David G. Hyatt
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Installing a Skin Head using the prototype Beede Method

David Hyatt - 10/16/2006

Here is a very nice method of attaching the skin to the gourd. This is, again, not meant to be the definitive method - just one of many...

This was developed by Florida luthier and musician David Beede. David developed this at the request of a musician to replace the head on his Thornburg gourd banjo with a tensioning system that would be more adjustable

In his words (with some editing)...

This method makes use of 1/8" Delrin hoop to reinforce the skin edges and distribute the lacing tension evenly to the skin. It produces skin tension equivalent to tack-head banjos but with no glue or metal parts.

Here is the system on a 10" canteen gourd that I made as a prototype for the project. I thought I would need 16 attachment points, but as it turned out this size head required only 8 tensioning points and so uses only 4 tensioning laces and 4 disks.

  This image illustrates how the lacing crosses at the middle back of the gourd.

The lace material is 130 lb test braided polyester fishing line with virtually no stretch. You can also see the rubber backing on the disks for added friction and to avoid any marring of the gourd.

  The tensioning disks are 3/4" diameter oak, with three holes drilled into them. The knot is recessed into the disk. Under tension the disk is rotated counter clockwise causing it to "grab" the cord that runs through it.

The lacing method makes it possible to tension two perimeter points on the head simultaneously with only one disk. This also automatically tensions the head using opposite tension points, which is ideal when tightening a banjo or drum head.

This lace system is also a variation on the "truckers hitch" which is used to secure loads. It simulates a block and tackle and gives some mechanical advantage when tensioning.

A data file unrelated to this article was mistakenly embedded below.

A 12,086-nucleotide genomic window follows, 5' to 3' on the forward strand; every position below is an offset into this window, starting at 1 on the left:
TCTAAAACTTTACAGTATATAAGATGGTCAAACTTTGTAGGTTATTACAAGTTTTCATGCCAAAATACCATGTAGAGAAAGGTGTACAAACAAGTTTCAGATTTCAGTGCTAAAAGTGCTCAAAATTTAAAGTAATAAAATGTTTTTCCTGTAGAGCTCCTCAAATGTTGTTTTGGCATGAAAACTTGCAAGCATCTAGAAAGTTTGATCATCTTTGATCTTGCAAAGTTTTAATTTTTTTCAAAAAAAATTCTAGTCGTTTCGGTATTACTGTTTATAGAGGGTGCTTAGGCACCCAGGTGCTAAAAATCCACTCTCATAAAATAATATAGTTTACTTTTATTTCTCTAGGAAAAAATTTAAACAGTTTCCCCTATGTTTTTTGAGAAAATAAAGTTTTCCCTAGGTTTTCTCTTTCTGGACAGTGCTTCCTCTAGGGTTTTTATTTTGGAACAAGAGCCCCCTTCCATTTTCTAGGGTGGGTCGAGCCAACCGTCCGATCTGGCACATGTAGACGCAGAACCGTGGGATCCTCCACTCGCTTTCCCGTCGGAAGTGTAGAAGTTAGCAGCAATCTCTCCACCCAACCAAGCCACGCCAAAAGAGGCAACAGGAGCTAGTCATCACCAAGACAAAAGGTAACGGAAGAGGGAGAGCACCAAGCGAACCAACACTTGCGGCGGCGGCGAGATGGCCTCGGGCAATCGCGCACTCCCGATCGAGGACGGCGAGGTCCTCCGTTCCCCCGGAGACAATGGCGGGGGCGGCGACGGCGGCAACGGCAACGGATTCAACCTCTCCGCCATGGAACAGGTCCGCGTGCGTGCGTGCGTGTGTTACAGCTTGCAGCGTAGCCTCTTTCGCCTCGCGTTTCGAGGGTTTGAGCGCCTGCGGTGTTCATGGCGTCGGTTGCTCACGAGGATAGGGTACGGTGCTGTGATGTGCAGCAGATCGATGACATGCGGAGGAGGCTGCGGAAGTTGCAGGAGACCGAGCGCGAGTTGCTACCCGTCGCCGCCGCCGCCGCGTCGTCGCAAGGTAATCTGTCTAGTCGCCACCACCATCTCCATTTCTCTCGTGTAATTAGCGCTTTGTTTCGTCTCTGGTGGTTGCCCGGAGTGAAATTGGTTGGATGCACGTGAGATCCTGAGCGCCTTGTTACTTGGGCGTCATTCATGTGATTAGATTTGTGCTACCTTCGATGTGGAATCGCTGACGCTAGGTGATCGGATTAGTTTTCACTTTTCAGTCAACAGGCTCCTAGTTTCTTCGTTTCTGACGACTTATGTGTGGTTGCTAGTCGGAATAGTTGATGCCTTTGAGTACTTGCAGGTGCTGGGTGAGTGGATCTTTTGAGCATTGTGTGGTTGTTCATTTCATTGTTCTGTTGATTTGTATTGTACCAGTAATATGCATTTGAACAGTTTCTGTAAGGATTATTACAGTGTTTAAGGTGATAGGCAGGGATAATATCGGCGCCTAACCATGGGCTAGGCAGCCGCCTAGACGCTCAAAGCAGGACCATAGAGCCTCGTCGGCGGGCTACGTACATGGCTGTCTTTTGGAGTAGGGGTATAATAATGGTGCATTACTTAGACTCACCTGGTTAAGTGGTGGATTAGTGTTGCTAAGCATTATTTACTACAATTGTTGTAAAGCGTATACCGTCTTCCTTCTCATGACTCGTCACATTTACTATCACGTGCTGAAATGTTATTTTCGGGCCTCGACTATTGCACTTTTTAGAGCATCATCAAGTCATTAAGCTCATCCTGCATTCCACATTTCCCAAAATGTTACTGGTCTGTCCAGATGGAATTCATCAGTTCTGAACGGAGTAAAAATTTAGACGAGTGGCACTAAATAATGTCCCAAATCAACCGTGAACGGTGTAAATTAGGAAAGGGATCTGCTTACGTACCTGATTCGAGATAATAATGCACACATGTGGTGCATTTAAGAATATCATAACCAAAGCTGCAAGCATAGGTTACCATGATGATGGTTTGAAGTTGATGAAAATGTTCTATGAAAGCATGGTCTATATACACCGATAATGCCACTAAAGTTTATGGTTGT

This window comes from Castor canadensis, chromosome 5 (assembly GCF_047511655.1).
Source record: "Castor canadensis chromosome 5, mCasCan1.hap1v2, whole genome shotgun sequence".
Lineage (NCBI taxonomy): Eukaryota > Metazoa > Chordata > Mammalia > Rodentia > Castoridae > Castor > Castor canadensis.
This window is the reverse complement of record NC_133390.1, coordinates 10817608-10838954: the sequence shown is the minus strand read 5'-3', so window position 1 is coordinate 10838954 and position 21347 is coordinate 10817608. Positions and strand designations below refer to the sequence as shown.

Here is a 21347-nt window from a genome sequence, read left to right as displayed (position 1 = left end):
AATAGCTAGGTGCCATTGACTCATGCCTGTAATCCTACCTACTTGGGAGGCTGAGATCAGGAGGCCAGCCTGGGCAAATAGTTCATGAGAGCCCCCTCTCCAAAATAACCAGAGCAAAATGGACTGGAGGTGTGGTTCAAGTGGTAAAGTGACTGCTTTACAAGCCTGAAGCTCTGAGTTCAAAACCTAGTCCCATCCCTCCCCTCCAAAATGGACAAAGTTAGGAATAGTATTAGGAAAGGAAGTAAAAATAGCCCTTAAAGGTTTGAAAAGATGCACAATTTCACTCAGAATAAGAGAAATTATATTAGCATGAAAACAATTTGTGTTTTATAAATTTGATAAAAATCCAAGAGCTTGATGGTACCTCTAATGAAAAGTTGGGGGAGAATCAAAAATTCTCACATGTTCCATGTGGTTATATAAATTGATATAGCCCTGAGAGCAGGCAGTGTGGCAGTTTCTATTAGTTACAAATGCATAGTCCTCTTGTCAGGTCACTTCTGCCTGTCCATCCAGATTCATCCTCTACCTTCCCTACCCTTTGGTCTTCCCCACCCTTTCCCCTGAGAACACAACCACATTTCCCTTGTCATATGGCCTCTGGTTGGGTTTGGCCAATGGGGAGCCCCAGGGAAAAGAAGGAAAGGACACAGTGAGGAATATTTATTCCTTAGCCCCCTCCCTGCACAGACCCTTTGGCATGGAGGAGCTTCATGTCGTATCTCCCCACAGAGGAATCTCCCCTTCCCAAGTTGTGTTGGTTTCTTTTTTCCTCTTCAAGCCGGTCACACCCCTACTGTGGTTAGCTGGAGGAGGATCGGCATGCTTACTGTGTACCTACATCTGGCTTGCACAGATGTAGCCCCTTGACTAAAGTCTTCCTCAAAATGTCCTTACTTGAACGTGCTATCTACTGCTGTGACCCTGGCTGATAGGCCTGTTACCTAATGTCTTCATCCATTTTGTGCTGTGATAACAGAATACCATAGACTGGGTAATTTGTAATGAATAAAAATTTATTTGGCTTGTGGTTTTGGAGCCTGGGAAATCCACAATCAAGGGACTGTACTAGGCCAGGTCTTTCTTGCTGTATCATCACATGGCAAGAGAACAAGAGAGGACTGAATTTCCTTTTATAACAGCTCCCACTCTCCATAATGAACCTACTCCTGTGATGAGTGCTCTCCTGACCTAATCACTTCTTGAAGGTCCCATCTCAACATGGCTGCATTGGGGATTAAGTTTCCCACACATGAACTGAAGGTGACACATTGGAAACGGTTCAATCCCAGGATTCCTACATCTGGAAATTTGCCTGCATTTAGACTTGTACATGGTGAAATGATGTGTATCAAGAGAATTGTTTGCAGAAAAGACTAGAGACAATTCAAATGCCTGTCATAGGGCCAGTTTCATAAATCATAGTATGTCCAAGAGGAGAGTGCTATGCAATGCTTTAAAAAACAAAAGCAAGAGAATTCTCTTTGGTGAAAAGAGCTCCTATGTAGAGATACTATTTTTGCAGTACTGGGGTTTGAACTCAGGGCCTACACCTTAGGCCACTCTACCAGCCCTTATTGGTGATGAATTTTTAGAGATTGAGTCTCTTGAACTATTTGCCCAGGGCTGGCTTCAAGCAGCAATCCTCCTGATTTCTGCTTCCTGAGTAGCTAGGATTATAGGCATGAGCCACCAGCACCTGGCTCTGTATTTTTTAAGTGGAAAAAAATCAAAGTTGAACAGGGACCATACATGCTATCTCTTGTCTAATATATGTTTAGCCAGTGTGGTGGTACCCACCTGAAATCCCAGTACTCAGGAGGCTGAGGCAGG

Perhaps the trickiest part is sewing the hoop into the edge while the skin is wet and pliable. I went with a zigzag stitch on the gourd below - since even though Dacron sail thread doesn't stretch - the zigzag pattern does allow for some "give" and movement.
  This is a Bob Thornburg gourd-jo I re-headed. Bob utilizes hardwood pegs glued into the sides of the gourd with leather laces and square slide beads for tensioning.
  You can see the sort of "D" shaped opening in this gourd. Bob's head followed the shape of the opening, while I used a round skin. The replacement skin is, calf skin, much thinner and more translucent. I learned making the prototype above that it's not necessary to notch the skin and expose the Delrin hoop. Holes flush with the hoop work fine.
  Here's a better look at the new system. In this case 16 tension points required 8 tension disks. I just sawed off the hardwood pegs and sanded and finished them. Now they look like decorative inlays.
  The laces all cross in the back producing a look reminiscent of a Native American "dream catcher."

Since the lace system loops around the hoop, the disks can be positioned where they are most convenient. I've put them on the top so they are easy to grab with my right hand thumb and first finger to slide them. A slight clockwise twist while sliding eases the disk friction on the cord.